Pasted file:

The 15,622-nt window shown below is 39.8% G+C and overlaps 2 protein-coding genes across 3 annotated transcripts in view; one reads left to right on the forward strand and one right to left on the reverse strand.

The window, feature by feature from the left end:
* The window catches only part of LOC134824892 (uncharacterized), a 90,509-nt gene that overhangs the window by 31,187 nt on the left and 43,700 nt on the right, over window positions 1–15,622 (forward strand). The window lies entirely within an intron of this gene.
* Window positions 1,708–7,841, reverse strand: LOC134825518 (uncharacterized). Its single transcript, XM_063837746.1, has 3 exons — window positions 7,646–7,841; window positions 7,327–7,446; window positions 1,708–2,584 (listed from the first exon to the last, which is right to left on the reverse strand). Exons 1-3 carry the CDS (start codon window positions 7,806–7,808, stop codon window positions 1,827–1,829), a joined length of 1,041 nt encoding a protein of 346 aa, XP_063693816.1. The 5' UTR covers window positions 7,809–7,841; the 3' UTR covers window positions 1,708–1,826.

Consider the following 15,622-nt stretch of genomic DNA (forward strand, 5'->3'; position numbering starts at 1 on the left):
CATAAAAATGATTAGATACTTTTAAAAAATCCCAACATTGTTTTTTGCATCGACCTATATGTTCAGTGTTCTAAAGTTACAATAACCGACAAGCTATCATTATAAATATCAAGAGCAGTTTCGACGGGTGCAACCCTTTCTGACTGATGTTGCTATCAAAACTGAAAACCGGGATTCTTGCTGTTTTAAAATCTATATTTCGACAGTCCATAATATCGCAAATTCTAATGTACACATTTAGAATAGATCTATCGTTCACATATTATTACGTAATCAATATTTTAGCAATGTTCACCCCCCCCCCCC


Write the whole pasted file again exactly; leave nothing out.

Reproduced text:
The 15,622-nt window shown below is 39.8% G+C and overlaps 2 protein-coding genes across 3 annotated transcripts in view; one reads left to right on the forward strand and one right to left on the reverse strand.

The window, feature by feature from the left end:
* The window catches only part of LOC134824892 (uncharacterized), a 90,509-nt gene that overhangs the window by 31,187 nt on the left and 43,700 nt on the right, over window positions 1–15,622 (forward strand). The window lies entirely within an intron of this gene.
* Window positions 1,708–7,841, reverse strand: LOC134825518 (uncharacterized). Its single transcript, XM_063837746.1, has 3 exons — window positions 7,646–7,841; window positions 7,327–7,446; window positions 1,708–2,584 (listed from the first exon to the last, which is right to left on the reverse strand). Exons 1-3 carry the CDS (start codon window positions 7,806–7,808, stop codon window positions 1,827–1,829), a joined length of 1,041 nt encoding a protein of 346 aa, XP_063693816.1. The 5' UTR covers window positions 7,809–7,841; the 3' UTR covers window positions 1,708–1,826.

Consider the following 15,622-nt stretch of genomic DNA (forward strand, 5'->3'; position numbering starts at 1 on the left):
CATAAAAATGATTAGATACTTTTAAAAAATCCCAACATTGTTTTTTGCATCGACCTATATGTTCAGTGTTCTAAAGTTACAATAACCGACAAGCTATCATTATAAATATCAAGAGCAGTTTCGACGGGTGCAACCCTTTCTGACTGATGTTGCTATCAAAACTGAAAACCGGGATTCTTGCTGTTTTAAAATCTATATTTCGACAGTCCATAATATCGCAAATTCTAATGTACACATTTAGAATAGATCTATCGTTCACATATTATTACGTAATCAATATTTTAGCAATGTTCACCCCCCCCCCCC